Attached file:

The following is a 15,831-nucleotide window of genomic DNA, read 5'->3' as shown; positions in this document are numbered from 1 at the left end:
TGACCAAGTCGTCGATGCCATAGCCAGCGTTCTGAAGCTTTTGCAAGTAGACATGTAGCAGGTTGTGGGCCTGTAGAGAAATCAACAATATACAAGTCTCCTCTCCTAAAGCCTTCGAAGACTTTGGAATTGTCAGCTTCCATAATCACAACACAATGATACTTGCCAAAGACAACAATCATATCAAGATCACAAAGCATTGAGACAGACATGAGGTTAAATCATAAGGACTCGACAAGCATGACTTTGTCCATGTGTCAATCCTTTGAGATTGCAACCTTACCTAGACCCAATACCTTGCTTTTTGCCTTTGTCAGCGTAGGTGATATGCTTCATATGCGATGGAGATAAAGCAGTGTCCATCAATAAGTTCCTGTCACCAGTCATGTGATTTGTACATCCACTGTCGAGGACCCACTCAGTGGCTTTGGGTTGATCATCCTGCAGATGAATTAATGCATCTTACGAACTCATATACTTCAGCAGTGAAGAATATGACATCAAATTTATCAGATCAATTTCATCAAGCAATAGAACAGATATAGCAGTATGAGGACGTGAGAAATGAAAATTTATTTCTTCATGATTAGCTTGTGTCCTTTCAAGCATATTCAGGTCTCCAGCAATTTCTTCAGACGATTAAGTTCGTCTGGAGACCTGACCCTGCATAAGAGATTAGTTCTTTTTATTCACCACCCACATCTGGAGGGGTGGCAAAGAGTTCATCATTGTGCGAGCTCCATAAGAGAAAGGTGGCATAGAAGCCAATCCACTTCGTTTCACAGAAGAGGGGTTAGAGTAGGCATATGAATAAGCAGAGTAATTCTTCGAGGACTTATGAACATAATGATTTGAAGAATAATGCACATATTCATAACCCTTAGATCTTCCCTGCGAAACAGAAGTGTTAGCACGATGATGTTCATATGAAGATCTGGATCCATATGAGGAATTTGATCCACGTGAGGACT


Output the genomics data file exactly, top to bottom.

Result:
The following is a 15,831-nucleotide window of genomic DNA, read 5'->3' as shown; positions in this document are numbered from 1 at the left end:
TGACCAAGTCGTCGATGCCATAGCCAGCGTTCTGAAGCTTTTGCAAGTAGACATGTAGCAGGTTGTGGGCCTGTAGAGAAATCAACAATATACAAGTCTCCTCTCCTAAAGCCTTCGAAGACTTTGGAATTGTCAGCTTCCATAATCACAACACAATGATACTTGCCAAAGACAACAATCATATCAAGATCACAAAGCATTGAGACAGACATGAGGTTAAATCATAAGGACTCGACAAGCATGACTTTGTCCATGTGTCAATCCTTTGAGATTGCAACCTTACCTAGACCCAATACCTTGCTTTTTGCCTTTGTCAGCGTAGGTGATATGCTTCATATGCGATGGAGATAAAGCAGTGTCCATCAATAAGTTCCTGTCACCAGTCATGTGATTTGTACATCCACTGTCGAGGACCCACTCAGTGGCTTTGGGTTGATCATCCTGCAGATGAATTAATGCATCTTACGAACTCATATACTTCAGCAGTGAAGAATATGACATCAAATTTATCAGATCAATTTCATCAAGCAATAGAACAGATATAGCAGTATGAGGACGTGAGAAATGAAAATTTATTTCTTCATGATTAGCTTGTGTCCTTTCAAGCATATTCAGGTCTCCAGCAATTTCTTCAGACGATTAAGTTCGTCTGGAGACCTGACCCTGCATAAGAGATTAGTTCTTTTTATTCACCACCCACATCTGGAGGGGTGGCAAAGAGTTCATCATTGTGCGAGCTCCATAAGAGAAAGGTGGCATAGAAGCCAATCCACTTCGTTTCACAGAAGAGGGGTTAGAGTAGGCATATGAATAAGCAGAGTAATTCTTCGAGGACTTATGAACATAATGATTTGAAGAATAATGCACATATTCATAACCCTTAGATCTTCCCTGCGAAACAGAAGTGTTAGCACGATGATGTTCATATGAAGATCTGGATCCATATGAGGAATTTGATCCACGTGAGGACT